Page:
> generally have to work on it. It used XML as a datastore instead of a
> database. Frankly I've come to the point where I have developed a
> ==searing== ==hatred== of XML used as a datastore because of how dasBlog so
> backed me into a corner and limited what I could do with it. Also I guess a
> bit of that was searing hatred for ASP.NET too.

never liked dasBlog. and my blog site is stored in a database, not in
XML. and i *query* it using SQL, not XML. but i *return* XML. for met,
XML is a representation, not a storage format. and i find that ASP.NET
is *lame* when it comes to supporting XML - despite lots of efforts to
the contrary.

> For me, a SQL query tool is lightyears more functional than any of the X*
> thingies. XML was a great idea at the time, but its evolved complexity made
> it unworkable for what I call "occupational" programmers. If there were an
> "standard" tool for interpretively querying XML data stores and doing
> transforms, etc. like a SQL Query Analyzer I wouldn't be so anti-XML, but to
> use XML you have to write programs. (Hey, maybe you could write one? Now
> THAT would be a pretty damn nice concept, eh?)

again, i don't *query* using XML. i'm not a masochist [g]! and i doubt
reasonable query tools for XML would be performant enough for the work
i currently do (500k+ user base and millions of page views/month). but
XSLT is a *great* way to generate representations. better an ASP or
ASP.NET for the work i do.

>
> BTW, I'm liking YAML more and more now that I realize it's not tied to the
> Rails cult-of-personality.

cults aside, i can see how YAML appeals, esp. to those who like JSON.
luckily, i can use transforms to ouput YAML when needed. happened only
once for me. customer introduced me to it. they had a "message" app
that pushed info around an internal network. back in 2003, i think.in
fact, we used a lot of regular expressions to route the data around,
too.

>
> Glad it works for you, but for me it's the epitome of tool-centric
> development, which I've become a huge anti-fan of. (Ironic given that I
> started VBxtras, eh? :)

surely you don't mean XML is a tool, right? Query Analyzer is a tool.

>... it would be nice if you could


> make the interface the client sees more web-ish and less Microsoft-ish.

that's actually one of the goals. when working with exyus, there are
very few MS-ism. no requirement for ASP/ASP.NET coding, no
requirement for MS SQL, no requirement for NTLM auth, etc.

as to the idea that .NET'ers would like what i'm attempting, there's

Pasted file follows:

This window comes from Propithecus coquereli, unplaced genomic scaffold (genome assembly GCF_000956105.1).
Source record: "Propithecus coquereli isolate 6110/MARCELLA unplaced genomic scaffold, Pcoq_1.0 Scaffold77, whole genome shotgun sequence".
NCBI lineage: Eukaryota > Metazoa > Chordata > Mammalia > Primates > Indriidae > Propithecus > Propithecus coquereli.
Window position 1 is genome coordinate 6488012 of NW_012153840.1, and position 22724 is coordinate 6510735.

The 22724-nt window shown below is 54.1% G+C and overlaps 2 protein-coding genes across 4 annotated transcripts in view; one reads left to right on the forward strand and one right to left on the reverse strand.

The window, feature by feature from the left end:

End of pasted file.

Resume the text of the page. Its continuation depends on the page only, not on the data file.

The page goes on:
no indication of that yet. in fact, MS's new MVC over ASP.NET as well
as their WCF-REST work clouds the diferences on the surface. IMHO,
neither MVC, nor WCF (really SOAP) are the right way to handle HTTP.
that's why i'm doing exyus. for me, i get clean HTTP-compliant
functionality with very little compiled code. and i like that [g].

MCA

Mike Schinkel

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Jan 30, 2008, 9:07:34 AM1/30/08
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mike amundsen wrote:
> again, i don't *query* using XML. i'm not a masochist [g]!
> and i doubt reasonable query tools for XML would be
> performant enough for the work i currently do (500k+ user
> base and millions of page views/month). but XSLT is a *great*
> way to generate representations. better an ASP or ASP.NET for
> the work i do.

To each his own. :-) As you saw with my comments on rest-discuss, I
started thinking XSLT would be a great tool and now I'm at the point I
desipe it for the time it has wasted for me and the corners it backed me
into.

> luckily, i can use transforms to ouput YAML when needed.
> happened only once for me. customer introduced me to it. they
> had a "message" app that pushed info around an internal
> network. back in 2003, i think.in fact, we used a lot of
> regular expressions to route the data around, too.

When it comes down to it, ideally all the formats are just representations.

> > Glad it works for you, but for me it's the epitome of tool-centric
> > development, which I've become a huge anti-fan of. (Ironic
> given that
> > I started VBxtras, eh? :)
>
> surely you don't mean XML is a tool, right? Query Analyzer is a tool.

In that context I was thinking of XSLT, ESXLT, X-Query, etc as the tool, but
it was a bit of apple and oranges I admit. I was more remembering the guys
who said "It doesn't have to be hand-editable, we'll have tools for that."
Of course that only relates to XSLT in that XSLT is anything but simple. :)

> that's actually one of the goals. when working with exyus,
> there are very few MS-ism. no requirement for ASP/ASP.NET
> coding, no requirement for MS SQL, no requirement for NTLM auth, etc.

:-)

> as to the idea that .NET'ers would like what i'm attempting,
> there's no indication of that yet. in fact, MS's new MVC over
> ASP.NET as well as their WCF-REST work clouds the diferences
> on the surface. IMHO, neither MVC, nor WCF (really SOAP) are
> the right way to handle HTTP.
> that's why i'm doing exyus. for me, i get clean
> HTTP-compliant functionality with very little compiled code.
> and i like that [g].

I tend to agree. I started RESTian for similar reasons.

-Mike